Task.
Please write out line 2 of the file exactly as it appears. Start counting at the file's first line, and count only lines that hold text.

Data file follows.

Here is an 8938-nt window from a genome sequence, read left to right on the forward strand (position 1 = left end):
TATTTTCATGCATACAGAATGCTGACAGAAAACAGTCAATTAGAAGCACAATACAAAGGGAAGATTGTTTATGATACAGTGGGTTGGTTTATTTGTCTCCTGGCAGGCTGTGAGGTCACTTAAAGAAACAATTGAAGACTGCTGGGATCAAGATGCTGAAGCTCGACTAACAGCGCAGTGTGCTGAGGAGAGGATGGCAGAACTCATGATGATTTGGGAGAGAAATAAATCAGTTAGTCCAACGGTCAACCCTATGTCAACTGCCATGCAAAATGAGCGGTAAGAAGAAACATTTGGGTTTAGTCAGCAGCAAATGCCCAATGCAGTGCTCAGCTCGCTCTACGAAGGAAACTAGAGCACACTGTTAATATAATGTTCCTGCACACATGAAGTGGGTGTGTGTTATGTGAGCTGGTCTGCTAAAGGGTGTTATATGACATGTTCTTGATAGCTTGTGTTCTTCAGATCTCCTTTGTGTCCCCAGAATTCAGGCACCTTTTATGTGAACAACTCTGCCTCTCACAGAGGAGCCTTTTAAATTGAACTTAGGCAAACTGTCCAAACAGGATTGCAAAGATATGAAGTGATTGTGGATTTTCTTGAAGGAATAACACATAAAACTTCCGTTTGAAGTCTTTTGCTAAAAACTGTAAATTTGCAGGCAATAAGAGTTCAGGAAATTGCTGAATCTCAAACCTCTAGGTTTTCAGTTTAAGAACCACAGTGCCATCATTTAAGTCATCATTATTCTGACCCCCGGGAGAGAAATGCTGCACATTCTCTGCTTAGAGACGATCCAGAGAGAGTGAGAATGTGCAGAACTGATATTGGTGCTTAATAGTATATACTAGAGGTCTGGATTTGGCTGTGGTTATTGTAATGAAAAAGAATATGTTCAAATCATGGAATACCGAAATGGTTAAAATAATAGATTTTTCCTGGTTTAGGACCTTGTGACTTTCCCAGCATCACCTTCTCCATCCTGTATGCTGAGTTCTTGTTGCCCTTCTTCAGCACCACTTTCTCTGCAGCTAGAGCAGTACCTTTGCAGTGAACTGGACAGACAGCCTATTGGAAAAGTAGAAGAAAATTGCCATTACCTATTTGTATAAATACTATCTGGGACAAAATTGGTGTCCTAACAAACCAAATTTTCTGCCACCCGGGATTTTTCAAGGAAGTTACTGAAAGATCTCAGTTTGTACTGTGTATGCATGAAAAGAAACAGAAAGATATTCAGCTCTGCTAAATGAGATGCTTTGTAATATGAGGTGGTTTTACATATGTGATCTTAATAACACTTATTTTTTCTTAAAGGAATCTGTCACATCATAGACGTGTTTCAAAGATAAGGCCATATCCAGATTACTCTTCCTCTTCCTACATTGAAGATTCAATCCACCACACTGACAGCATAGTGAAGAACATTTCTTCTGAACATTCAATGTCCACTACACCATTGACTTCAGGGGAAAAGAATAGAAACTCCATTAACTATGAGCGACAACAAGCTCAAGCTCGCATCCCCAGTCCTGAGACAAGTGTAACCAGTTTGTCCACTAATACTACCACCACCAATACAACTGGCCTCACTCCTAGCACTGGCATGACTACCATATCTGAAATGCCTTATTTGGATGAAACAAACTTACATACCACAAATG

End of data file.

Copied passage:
TATTTTCATGCATACAGAATGCTGACAGAAAACAGTCAATTAGAAGCACAATACAAAGGGAAGATTGTTTATGATACAGTGGGTTGGTTTATTTGTCTCCTGGCAGGCTGTGAGGTCACTTAAAGAAACAATTGAAGACTGCTGGGATCAAGATGCTGAAGCTCGACTAACAGCGCAGTGTGCTGAGGAGAGGATGGCAGAACTCATGATGATTTGGGAGAGAAATAAATCAGTTAGTCCAACGGTCAACCCTATGTCAACTGCCATGCAAAATGAGCGGTAAGAAGAAACATTTGGGTTTAGTCAGCAGCAAATGCCCAATGCAGTGCTCAGCTCGCTCTACGAAGGAAACTAGAGCACACTGTTAATATAATGTTCCTGCACACATGAAGTGGGTGTGTGTTATGTGAGCTGGTCTGCTAAAGGGTGTTATATGACATGTTCTTGATAGCTTGTGTTCTTCAGATCTCCTTTGTGTCCCCAGAATTCAGGCACCTTTTATGTGAACAACTCTGCCTCTCACAGAGGAGCCTTTTAAATTGAACTTAGGCAAACTGTCCAAACAGGATTGCAAAGATATGAAGTGATTGTGGATTTTCTTGAAGGAATAACACATAAAACTTCCGTTTGAAGTCTTTTGCTAAAAACTGTAAATTTGCAGGCAATAAGAGTTCAGGAAATTGCTGAATCTCAAACCTCTAGGTTTTCAGTTTAAGAACCACAGTGCCATCATTTAAGTCATCATTATTCTGACCCCCGGGAGAGAAATGCTGCACATTCTCTGCTTAGAGACGATCCAGAGAGAGTGAGAATGTGCAGAACTGATATTGGTGCTTAATAGTATATACTAGAGGTCTGGATTTGGCTGTGGTTATTGTAATGAAAAAGAATATGTTCAAATCATGGAATACCGAAATGGTTAAAATAATAGATTTTTCCTGGTTTAGGACCTTGTGACTTTCCCAGCATCACCTTCTCCATCCTGTATGCTGAGTTCTTGTTGCCCTTCTTCAGCACCACTTTCTCTGCAGCTAGAGCAGTACCTTTGCAGTGAACTGGACAGACAGCCTATTGGAAAAGTAGAAGAAAATTGCCATTACCTATTTGTATAAATACTATCTGGGACAAAATTGGTGTCCTAACAAACCAAATTTTCTGCCACCCGGGATTTTTCAAGGAAGTTACTGAAAGATCTCAGTTTGTACTGTGTATGCATGAAAAGAAACAGAAAGATATTCAGCTCTGCTAAATGAGATGCTTTGTAATATGAGGTGGTTTTACATATGTGATCTTAATAACACTTATTTTTTCTTAAAGGAATCTGTCACATCATAGACGTGTTTCAAAGATAAGGCCATATCCAGATTACTCTTCCTCTTCCTACATTGAAGATTCAATCCACCACACTGACAGCATAGTGAAGAACATTTCTTCTGAACATTCAATGTCCACTACACCATTGACTTCAGGGGAAAAGAATAGAAACTCCATTAACTATGAGCGACAACAAGCTCAAGCTCGCATCCCCAGTCCTGAGACAAGTGTAACCAGTTTGTCCACTAATACTACCACCACCAATACAACTGGCCTCACTCCTAGCACTGGCATGACTACCATATCTGAAATGCCTTATTTGGATGAAACAAACTTACATACCACAAATG